Denotation vs. Connotation


or (especially British) sympathise

[sim-puh-thahyz] /ˈsɪm pəˌθaɪz/
verb (used without object), sympathized, sympathizing.
to be in sympathy or agreement of feeling; share in a feeling (often followed by with).
to feel a compassionate sympathy, as for suffering or trouble (often followed by with).
to express sympathy or condole (often followed by with).
to be in approving accord, as with a person or cause:
to sympathize with a person's aims.
to agree, correspond, or accord.
Origin of sympathize
1580-90; < Middle French sympathiser, equivalent to sympath(ie) sympathy + -iser -ize
Related forms
sympathizingly, adverb
nonsympathizing, adjective
nonsympathizingly, adverb
presympathize, verb (used without object), presympathized, presympathizing.
unsympathized, adjective
unsympathizing, adjective
unsympathizingly, adverb
Can be confused
empathize, sympathize.
4. understand, approve, favor, back, support. Unabridged
Based on the Random House Dictionary, © Random House, Inc. 2015.
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Examples from the Web for sympathise
Historical Examples
  • And here we venture to say that we sympathise with the joy of the British on this occasion, and shall explain why we do so.

    The Battle and the Breeze R.M. Ballantyne
  • You know it is a capital crime, to mourn for, or sympathise with, a victim of the Guillotine.

    A Tale of Two Cities Charles Dickens
  • Rousseau's letter to d'Alembert contains the genuine criticism of the theatre, with which no born dramatist can sympathise.

    August Strindberg, the Spirit of Revolt L. (Lizzy) Lind-af-Hageby
  • But I haven't forgotten how it felt to be hard up, and I sympathise with those who are.

    One Day's Courtship Robert Barr
  • I sympathise somewhat with the teachers in not speaking altogether freely in cases like these.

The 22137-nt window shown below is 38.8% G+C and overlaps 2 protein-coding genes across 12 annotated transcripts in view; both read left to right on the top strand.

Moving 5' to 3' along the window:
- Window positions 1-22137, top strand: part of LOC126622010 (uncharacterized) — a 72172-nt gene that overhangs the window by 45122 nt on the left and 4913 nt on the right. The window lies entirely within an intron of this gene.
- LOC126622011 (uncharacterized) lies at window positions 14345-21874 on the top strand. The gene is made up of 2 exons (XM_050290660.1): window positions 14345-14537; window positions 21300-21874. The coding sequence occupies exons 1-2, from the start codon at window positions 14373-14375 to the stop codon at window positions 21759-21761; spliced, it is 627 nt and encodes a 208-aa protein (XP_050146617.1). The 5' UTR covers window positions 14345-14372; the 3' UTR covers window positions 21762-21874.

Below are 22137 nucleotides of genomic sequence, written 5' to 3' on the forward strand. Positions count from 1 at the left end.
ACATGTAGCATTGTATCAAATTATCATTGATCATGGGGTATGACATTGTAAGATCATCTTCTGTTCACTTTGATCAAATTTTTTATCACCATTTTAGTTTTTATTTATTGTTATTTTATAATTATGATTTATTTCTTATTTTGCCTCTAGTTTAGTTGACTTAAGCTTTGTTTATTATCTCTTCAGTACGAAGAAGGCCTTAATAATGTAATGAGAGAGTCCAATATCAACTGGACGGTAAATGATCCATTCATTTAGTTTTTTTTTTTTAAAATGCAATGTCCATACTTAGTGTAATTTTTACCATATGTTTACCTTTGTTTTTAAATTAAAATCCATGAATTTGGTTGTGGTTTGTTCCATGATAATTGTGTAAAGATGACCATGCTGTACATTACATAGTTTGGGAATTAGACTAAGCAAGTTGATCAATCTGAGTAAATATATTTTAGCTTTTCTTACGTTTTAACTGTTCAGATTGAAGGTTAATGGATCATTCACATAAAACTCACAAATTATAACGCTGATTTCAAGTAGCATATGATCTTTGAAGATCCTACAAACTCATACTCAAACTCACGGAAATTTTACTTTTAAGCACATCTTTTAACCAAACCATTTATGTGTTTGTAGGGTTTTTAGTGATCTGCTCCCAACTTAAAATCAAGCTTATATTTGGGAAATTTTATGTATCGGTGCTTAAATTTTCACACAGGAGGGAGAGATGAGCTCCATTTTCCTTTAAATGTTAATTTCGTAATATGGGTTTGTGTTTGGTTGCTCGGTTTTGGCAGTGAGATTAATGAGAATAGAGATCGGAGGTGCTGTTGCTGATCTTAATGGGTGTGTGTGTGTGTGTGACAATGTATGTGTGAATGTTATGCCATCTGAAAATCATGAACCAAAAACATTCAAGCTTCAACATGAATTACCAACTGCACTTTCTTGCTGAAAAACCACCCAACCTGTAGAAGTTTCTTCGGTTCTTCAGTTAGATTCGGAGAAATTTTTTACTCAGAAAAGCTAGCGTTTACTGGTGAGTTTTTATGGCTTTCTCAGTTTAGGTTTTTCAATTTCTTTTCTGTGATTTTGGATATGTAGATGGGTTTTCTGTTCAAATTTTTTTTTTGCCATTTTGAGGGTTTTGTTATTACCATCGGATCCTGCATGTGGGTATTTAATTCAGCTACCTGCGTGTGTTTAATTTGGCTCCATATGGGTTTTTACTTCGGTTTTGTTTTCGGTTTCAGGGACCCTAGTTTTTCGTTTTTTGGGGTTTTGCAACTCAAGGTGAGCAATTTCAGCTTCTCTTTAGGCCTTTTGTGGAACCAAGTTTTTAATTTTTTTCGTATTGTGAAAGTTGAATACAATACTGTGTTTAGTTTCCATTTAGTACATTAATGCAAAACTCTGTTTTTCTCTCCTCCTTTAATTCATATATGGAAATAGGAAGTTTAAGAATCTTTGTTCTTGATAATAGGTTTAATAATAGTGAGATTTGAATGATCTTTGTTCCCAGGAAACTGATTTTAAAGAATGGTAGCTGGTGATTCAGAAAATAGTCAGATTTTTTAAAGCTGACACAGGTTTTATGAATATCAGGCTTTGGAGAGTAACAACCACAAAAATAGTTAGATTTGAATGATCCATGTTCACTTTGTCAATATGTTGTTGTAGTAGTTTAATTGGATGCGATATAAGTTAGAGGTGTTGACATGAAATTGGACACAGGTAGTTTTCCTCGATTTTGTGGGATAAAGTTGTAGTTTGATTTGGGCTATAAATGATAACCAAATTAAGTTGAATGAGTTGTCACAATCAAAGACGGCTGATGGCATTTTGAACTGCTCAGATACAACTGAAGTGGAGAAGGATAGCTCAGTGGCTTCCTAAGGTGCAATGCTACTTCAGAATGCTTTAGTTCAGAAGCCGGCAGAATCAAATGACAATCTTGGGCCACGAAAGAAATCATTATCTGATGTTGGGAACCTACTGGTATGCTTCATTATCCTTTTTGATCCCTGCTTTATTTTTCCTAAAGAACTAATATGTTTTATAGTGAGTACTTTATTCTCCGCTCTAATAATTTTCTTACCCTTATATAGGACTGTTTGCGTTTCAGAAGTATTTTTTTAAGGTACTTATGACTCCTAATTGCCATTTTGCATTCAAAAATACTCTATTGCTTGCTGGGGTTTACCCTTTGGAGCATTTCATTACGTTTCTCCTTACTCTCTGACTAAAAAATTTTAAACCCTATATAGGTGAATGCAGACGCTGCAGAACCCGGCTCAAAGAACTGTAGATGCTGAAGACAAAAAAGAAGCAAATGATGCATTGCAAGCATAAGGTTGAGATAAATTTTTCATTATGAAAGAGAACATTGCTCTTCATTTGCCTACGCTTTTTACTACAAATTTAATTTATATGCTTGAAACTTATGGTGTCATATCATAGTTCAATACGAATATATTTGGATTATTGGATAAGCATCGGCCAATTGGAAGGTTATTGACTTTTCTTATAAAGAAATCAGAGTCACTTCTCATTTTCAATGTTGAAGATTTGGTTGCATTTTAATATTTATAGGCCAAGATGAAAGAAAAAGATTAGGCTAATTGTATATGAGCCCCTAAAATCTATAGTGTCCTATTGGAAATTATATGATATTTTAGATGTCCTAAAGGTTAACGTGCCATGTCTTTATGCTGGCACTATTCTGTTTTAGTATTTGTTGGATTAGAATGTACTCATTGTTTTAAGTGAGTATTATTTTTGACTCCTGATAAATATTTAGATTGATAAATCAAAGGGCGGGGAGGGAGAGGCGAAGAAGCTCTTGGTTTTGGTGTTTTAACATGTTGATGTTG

Memoirs of an American Prima Donna Clara Louise Kellogg
  • They reminded her of sorrows in which I have since painfully learned to sympathise.

  • I sympathise with your disappointment; but, believe me, Lettice should never have any reason to regret her choice.

    Sisters Three Mrs. George de Horne Vaizey
  • He felt that now, at last, he knew his mother and could sympathise with her and love her.

    Changing Winds St. John G. Ervine
  • Believe me, I understand and sympathise with your hesitations.

    Cleo The Magnificent Louis Zangwill
  • Here were none to sympathise, none to summon him to new relations or recall the old.

    The Prisoner Alice Brown
British Dictionary definitions for sympathise


verb (intransitive) often foll by with
to feel or express compassion or sympathy (for); commiserate: he sympathized with my troubles
to share or understand the sentiments or ideas (of); be in sympathy (with)
Derived Forms
sympathizer, sympathiser, noun
Collins English Dictionary - Complete & Unabridged 2012 Digital Edition
© William Collins Sons & Co. Ltd. 1979, 1986 © HarperCollins
Publishers 1998, 2000, 2003, 2005, 2006, 2007, 2009, 2012
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Word Origin and History for sympathise

chiefly British English spelling of sympathize (q.v.); for suffix, see -ize. Related: Sympathised; sympathising.



"to have fellow-feeling," c.1600; see sympathy + -ize. Related: Sympathized; sympathizing.

Online Etymology Dictionary, © 2010 Douglas Harper
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